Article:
One more lock will take us from the canal de Bourgogne onto the River Yonne. We have visited this town of Migennes several times before. The fact that it may not be the most beautiful in France is thanks mainly to its railway. During WW2 the Allied bombing raids destroyed the rail marshalling yards, the bridges over the river and, unfortunately, much of the town itself. Today, whilst the uninspiringly rebuilt Migennes remains a convenient place to catch a train and stock up with fuel and food, it also provides a nightly magnificent spectacle – the murmuration of thousands upon thousands of starlings. One starling on its own may not conjure up any particular vision of beauty but believe me en masse they are absolutely spellbinding.
Burgundy has always been a rich region of France and consequently it has many fine chateaux some of which have been owned by the same families for generations. Evidently there were some aristocrats who managed to hang onto not only their heads but also their castles during the Revolution. Many are open to the public and we visited those closest to the canal. Some don’t allow visitors.
|Chateau Ancy le Franc|
One of the latter is the chateau at Marigny le Cahouet. A Frenchman we met at Port Royal told us to be sure to stop at this little village to see ‘the very beautiful castle’. We had had a hard day; heavy locks coming every few hundred metres, in very hot weather, with our young, slightly built, female travelling lock keeper. By the time we reached the last lock before Marigny we’d all had enough. We told her we were stopping and after telling us the ‘halte’ was just round the corner she made her escape zooming off down the tow path on her scooter.
|Marigny le Cahouet|
‘Round the corner’ was a short distance and the mooring was just before the next lock. A couple of boats were already tied up. One was a narrowboat we had travelled with previously and as we drew near they came out to call to us that the canal was so shallow that they’d had to tie up well out from the bank and use a gangplank. Worse though was apparently the water level dropped considerably overnight and they had been woken that morning not by church bells but by the rather more upsetting clatter of their cupboards emptying themselves onto the floor as their boat listed. Our boat, having a much deeper draught, meant there was no chance of us getting alongside. Without a lock keeper we could neither go on nor back so we just had to try and find a bit where we could get close enough to the bank for the ‘great leap’ into the inevitable nettles.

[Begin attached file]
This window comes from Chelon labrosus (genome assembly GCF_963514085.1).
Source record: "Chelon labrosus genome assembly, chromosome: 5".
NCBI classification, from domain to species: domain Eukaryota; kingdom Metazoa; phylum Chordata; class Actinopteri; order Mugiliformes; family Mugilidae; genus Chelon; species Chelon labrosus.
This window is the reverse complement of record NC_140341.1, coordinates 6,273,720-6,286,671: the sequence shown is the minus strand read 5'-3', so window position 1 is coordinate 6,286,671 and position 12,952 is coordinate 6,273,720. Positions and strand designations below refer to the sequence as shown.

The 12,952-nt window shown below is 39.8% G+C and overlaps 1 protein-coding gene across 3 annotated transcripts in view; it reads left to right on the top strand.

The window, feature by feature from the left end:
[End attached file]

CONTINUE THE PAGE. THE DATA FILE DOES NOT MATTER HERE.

With much palaver (ie cursing and swearing) we’d no sooner hammered in stakes and manhandled the gangplank ashore when the lock keeper and a colleague hove into view at the next lock to fill it in order to let 2 more boats up into our section. Filling the lock was going to put us all seriously aground so I put my best French into action (thanks Sylvianne) and went to remonstrate ( the French for shallow is ‘peau profonde’ in case you’re interested). The upshot was that they let the boats through but were persuaded to call up the boss keeper who then made an appearance and agreed to let more water down so we could all be afloat again. However, he did insist we move our boat to the opposite bank where the official mooring was. More ‘palaver’. Next morning we were all hard aground again but yesterday’s last yacht in, being fairly light, was refloated before anyone else was even up and they dashed into the lock. Extraordinary bad manners, the protocol being that one queues for the lock in the order of arrival. Someone, and I have a fair idea who you are, stole our boathook that day. Boathooks are a vital piece of equipment on a boat with many, many uses. One of those is pushing a boat off should it run aground. May you have great need of it in the future,
Our reason for stopping here was not in evidence. No hill with a castle on top. None of the other boaters had any idea of where it might be, nor did the lock keeper. So, I set off on foot to look. In the village I found a rue du Chateau which, being a fair clue, I followed and eventually found the castle in question and also a beautiful ancient stone footbridge. The chateau had a sign saying no visitors so I contented myself with a solitary wander around the moat.
|Marigny le Cahouet|
On my way back to the boat I called into the baker’s shop which adjoined the village bar with a connecting door inside. The baker, who had a broken arm (which may explain why his croissants were so heavy you could have used them as boat anchors) was also the barman. He was very friendly and I asked him who owned the beautiful chateau. ‘Ah!! Le Dijonais’ ( I think that’s what he said. He didn’t speak any English). ‘He’s the owner and he’s in the bar now! Come and meet him and he’ll take you to the chateau and show you around.’ Suddenly I was on the spot. The bar was a typical French village bar - full of men laughing and talking at full volume whilst having a drink on their way home. No women. ‘Come on,’ he encouraged but I’m sorry to say I shyly declined.
Now I am sorry.
What a missed opportunity.
Lavoirs. I love these old communal washing places. There are a few beauties along this canal. Should you be interested in a little history see the page link on the right.
|Fosse Dion, Tonnerre|
|Grand Lavoir, Brienon|